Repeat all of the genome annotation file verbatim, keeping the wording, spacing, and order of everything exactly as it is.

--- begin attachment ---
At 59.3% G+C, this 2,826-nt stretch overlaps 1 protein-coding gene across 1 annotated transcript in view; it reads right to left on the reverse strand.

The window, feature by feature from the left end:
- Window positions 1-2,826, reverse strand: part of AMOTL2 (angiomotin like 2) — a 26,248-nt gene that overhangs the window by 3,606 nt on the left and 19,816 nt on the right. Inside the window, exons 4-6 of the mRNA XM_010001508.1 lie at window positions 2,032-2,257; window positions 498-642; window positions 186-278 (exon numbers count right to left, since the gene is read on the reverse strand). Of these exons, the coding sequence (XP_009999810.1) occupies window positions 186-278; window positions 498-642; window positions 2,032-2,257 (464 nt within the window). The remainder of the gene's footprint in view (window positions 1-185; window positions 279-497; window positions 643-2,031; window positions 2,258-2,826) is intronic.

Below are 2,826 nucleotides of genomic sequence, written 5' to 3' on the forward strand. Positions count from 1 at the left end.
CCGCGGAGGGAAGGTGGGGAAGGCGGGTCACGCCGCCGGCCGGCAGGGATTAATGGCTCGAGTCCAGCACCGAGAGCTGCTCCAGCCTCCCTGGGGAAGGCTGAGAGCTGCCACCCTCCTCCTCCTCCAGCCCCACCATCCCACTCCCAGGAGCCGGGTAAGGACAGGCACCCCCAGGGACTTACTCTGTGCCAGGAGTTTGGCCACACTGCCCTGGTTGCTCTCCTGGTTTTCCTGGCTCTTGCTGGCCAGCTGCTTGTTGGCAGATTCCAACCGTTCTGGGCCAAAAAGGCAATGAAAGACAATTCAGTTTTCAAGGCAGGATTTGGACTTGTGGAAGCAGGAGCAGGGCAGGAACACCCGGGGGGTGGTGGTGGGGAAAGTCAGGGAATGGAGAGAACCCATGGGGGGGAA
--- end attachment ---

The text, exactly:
At 59.3% G+C, this 2,826-nt stretch overlaps 1 protein-coding gene across 1 annotated transcript in view; it reads right to left on the reverse strand.

The window, feature by feature from the left end:
- Window positions 1-2,826, reverse strand: part of AMOTL2 (angiomotin like 2) — a 26,248-nt gene that overhangs the window by 3,606 nt on the left and 19,816 nt on the right. Inside the window, exons 4-6 of the mRNA XM_010001508.1 lie at window positions 2,032-2,257; window positions 498-642; window positions 186-278 (exon numbers count right to left, since the gene is read on the reverse strand). Of these exons, the coding sequence (XP_009999810.1) occupies window positions 186-278; window positions 498-642; window positions 2,032-2,257 (464 nt within the window). The remainder of the gene's footprint in view (window positions 1-185; window positions 279-497; window positions 643-2,031; window positions 2,258-2,826) is intronic.

Below are 2,826 nucleotides of genomic sequence, written 5' to 3' on the forward strand. Positions count from 1 at the left end.
CCGCGGAGGGAAGGTGGGGAAGGCGGGTCACGCCGCCGGCCGGCAGGGATTAATGGCTCGAGTCCAGCACCGAGAGCTGCTCCAGCCTCCCTGGGGAAGGCTGAGAGCTGCCACCCTCCTCCTCCTCCAGCCCCACCATCCCACTCCCAGGAGCCGGGTAAGGACAGGCACCCCCAGGGACTTACTCTGTGCCAGGAGTTTGGCCACACTGCCCTGGTTGCTCTCCTGGTTTTCCTGGCTCTTGCTGGCCAGCTGCTTGTTGGCAGATTCCAACCGTTCTGGGCCAAAAAGGCAATGAAAGACAATTCAGTTTTCAAGGCAGGATTTGGACTTGTGGAAGCAGGAGCAGGGCAGGAACACCCGGGGGGTGGTGGTGGGGAAAGTCAGGGAATGGAGAGAACCCATGGGGGGGAA